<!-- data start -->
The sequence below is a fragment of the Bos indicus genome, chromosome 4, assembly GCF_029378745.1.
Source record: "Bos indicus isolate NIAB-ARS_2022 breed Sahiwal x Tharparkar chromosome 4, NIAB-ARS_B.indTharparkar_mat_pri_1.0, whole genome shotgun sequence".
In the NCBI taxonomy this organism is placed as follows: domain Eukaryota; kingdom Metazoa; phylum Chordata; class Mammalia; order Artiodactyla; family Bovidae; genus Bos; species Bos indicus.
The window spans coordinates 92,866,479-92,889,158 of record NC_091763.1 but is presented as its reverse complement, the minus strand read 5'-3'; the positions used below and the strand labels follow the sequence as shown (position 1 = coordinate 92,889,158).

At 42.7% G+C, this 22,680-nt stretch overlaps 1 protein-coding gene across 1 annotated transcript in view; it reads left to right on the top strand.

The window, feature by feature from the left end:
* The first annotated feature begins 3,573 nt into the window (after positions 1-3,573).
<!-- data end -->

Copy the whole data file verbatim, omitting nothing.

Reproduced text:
The sequence below is a fragment of the Bos indicus genome, chromosome 4, assembly GCF_029378745.1.
Source record: "Bos indicus isolate NIAB-ARS_2022 breed Sahiwal x Tharparkar chromosome 4, NIAB-ARS_B.indTharparkar_mat_pri_1.0, whole genome shotgun sequence".
In the NCBI taxonomy this organism is placed as follows: domain Eukaryota; kingdom Metazoa; phylum Chordata; class Mammalia; order Artiodactyla; family Bovidae; genus Bos; species Bos indicus.
The window spans coordinates 92,866,479-92,889,158 of record NC_091763.1 but is presented as its reverse complement, the minus strand read 5'-3'; the positions used below and the strand labels follow the sequence as shown (position 1 = coordinate 92,889,158).

At 42.7% G+C, this 22,680-nt stretch overlaps 1 protein-coding gene across 1 annotated transcript in view; it reads left to right on the top strand.

The window, feature by feature from the left end:
* The first annotated feature begins 3,573 nt into the window (after positions 1-3,573).